Published on February 23, 2019

August 12, 2016

By John Miner, The London Free Press

Elgin-Middlesex-London MPP Jeff Yurek is calling on the Ministry of Natural Resources to stop wind farm companies from instigating hunting bans in Southwestern Ontario.

He said multinational wind farm firms, often unwanted in Ontario, shouldn’t tell residents what recreational activities they can participate in.

“I see a huge problem for Southwestern Ontario,” Yurek said Thursday.

Earlier this year wind energy company Engie, formerly Suez Canada Services, sent a letter to property owners where its wind turbines stand, asking they ensure hunting doesn’t take place on their land because it could be a risk to people or property.

The company has five wind farms covering thousands of hectares.

The company said it sought the hunting ban after two incidents — one in which a wind turbine was damaged by gunfire and another where a wind farm employee was alarmed after shots were fired.

Yurek called Engie’s move to blame hunters for the vandalism unprecedented and unjustified.

“It is a lack of understanding of what hunting is about,” the Progressive Conservative MPP said.

The activity is safe, creates economic benefits for rural areas, and ensures wildlife populations are controlled, limiting roadside accidents throughout the area, he said.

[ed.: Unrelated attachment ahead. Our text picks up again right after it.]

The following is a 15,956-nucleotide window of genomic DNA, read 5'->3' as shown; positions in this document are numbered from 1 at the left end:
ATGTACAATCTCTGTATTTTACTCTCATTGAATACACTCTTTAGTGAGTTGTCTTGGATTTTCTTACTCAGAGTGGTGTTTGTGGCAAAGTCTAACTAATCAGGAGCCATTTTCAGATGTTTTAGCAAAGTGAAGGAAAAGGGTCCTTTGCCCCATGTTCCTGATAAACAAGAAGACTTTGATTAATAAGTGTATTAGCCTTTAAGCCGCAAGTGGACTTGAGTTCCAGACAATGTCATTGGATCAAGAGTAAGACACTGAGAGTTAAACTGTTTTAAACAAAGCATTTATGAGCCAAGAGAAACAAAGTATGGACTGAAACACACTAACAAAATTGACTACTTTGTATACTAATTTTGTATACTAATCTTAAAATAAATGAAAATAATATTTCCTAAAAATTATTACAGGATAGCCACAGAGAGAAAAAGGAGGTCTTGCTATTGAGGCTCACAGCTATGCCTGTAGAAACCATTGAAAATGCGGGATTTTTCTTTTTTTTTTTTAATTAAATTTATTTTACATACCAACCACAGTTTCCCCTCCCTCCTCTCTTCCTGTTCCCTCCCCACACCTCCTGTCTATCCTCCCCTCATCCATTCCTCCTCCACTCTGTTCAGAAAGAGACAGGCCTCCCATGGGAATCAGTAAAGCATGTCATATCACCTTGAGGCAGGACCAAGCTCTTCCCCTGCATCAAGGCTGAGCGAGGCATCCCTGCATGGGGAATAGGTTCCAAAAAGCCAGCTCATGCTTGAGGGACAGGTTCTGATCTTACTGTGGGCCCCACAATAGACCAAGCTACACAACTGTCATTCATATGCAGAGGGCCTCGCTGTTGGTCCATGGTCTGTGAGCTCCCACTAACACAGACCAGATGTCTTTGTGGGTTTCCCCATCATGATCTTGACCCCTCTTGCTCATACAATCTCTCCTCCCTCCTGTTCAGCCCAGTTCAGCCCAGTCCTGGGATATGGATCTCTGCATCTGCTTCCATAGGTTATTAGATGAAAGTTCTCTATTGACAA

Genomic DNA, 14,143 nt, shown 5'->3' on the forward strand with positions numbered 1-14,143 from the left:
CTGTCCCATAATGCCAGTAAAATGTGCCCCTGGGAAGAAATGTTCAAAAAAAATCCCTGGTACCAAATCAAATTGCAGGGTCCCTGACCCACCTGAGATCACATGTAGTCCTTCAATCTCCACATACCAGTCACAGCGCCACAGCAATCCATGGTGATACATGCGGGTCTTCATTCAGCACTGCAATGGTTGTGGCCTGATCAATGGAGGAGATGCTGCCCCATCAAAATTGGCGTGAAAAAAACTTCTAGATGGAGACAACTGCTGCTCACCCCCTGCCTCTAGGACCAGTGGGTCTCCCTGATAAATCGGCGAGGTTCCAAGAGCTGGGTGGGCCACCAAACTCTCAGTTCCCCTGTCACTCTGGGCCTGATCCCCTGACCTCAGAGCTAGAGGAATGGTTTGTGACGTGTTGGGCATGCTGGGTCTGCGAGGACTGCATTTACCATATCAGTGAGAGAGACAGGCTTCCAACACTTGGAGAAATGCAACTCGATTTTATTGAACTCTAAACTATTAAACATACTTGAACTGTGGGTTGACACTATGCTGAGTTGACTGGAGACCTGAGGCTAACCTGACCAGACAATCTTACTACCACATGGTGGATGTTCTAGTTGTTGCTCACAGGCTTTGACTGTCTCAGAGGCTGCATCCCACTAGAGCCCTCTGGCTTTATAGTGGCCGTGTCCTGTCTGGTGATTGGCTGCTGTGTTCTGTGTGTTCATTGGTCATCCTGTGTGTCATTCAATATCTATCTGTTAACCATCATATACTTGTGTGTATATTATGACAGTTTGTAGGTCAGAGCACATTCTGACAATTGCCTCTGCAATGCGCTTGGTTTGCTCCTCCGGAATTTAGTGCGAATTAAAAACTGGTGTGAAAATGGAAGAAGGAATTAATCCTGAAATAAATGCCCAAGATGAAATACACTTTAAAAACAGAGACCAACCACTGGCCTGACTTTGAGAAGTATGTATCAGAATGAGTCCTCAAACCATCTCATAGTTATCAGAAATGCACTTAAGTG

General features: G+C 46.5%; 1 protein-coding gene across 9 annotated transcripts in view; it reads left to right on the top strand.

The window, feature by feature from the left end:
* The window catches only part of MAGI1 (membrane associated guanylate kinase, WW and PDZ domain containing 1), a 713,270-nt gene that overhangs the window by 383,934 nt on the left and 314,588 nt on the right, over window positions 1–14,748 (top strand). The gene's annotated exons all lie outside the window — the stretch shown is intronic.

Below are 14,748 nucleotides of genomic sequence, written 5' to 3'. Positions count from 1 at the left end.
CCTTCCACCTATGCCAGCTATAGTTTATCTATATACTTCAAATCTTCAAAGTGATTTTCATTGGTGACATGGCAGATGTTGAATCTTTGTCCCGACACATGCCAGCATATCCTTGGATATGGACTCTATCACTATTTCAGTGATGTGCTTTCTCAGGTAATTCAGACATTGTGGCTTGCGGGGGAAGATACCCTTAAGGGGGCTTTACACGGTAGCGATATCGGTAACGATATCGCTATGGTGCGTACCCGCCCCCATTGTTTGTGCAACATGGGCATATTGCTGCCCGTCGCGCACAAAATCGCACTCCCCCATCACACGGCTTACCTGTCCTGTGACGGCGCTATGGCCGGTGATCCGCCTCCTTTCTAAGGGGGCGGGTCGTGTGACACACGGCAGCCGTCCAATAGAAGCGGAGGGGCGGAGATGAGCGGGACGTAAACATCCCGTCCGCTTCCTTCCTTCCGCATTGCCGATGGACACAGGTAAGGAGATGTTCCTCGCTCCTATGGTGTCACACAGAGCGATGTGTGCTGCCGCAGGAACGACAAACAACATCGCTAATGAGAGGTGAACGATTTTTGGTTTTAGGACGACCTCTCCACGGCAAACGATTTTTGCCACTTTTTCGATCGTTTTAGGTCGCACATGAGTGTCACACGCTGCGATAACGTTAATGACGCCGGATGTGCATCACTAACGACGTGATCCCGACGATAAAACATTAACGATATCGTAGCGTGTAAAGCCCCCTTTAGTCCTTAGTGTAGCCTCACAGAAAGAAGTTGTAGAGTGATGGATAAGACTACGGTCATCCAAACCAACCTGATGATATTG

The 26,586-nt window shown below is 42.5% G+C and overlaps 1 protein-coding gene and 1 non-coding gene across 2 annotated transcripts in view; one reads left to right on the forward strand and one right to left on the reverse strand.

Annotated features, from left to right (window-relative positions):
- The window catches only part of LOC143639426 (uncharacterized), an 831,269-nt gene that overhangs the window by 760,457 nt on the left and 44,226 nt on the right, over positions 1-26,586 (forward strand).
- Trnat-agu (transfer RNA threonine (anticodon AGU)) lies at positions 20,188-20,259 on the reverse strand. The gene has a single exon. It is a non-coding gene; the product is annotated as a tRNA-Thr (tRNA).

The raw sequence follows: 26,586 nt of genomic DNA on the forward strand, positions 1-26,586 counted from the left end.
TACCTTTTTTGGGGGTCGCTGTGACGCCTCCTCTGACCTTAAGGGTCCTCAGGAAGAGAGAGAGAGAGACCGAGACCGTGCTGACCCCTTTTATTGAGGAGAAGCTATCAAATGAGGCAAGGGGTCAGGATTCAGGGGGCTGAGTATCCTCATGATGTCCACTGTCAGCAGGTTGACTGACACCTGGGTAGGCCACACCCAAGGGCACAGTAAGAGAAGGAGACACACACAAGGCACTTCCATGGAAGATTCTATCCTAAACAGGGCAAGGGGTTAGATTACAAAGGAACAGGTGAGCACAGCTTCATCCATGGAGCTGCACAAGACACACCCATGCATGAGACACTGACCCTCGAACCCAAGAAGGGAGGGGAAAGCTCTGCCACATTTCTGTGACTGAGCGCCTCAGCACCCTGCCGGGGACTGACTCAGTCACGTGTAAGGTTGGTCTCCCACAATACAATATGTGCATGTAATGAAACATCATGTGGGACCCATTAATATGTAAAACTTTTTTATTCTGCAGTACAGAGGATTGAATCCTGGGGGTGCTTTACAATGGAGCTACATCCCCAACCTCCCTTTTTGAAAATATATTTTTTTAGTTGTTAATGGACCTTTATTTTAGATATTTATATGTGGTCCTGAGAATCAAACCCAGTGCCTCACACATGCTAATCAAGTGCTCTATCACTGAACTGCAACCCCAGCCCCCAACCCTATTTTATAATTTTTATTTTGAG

Losing hunting areas to wind farms is significant because there is little Crown land in Southwestern Ontario that hunters can use, forcing them to rely on the OK of landowners to hunt, Yurek said.

Engie’s request for a hunting ban near its wind turbines has also drawn criticism from the Ontario Federation of Anglers and Hunters and Delta Waterfowl, a global duck hunting and conservation group.

The organizations have asked Engie to reconsider its position.

Meanwhile, Chatham-Kent-Essex MPP Rick Nicholls accused the company of practising a double standard by asking property owners to prohibit hunters on lands near their wind turbines.

Engie also challenged a 2014 Transport Canada ruling to dismantle eight of its turbines within airport zoning regulations at Chatham-Kent Municipal Airport, he said.

“I question is there not a double standard here,” said the Progressive Conservative critic for community safety and correctional services. “You’re worried about your few employees and yet we have pilots and passengers on a daily basis flying in and out of that airport.”

Bonnie Hiltz, government relations adviser for Engie, said that matter has been resolved by the company and Transport Canada.

“It was demonstrated that there was no safety concern at all with respect to the airport,” she said.

But Nicholls said he still doesn’t agree with Transport Canada’s decision. He said pilots have told him about issues they have had while trying to land lighter aircraft at the airport.

He also said vandals should be taking the blame for the two gunfire-related incidents instead of preventing hunters from making a living.

Nicholls said he’s asked the minister of natural resources and forestry to overrule Engie’s request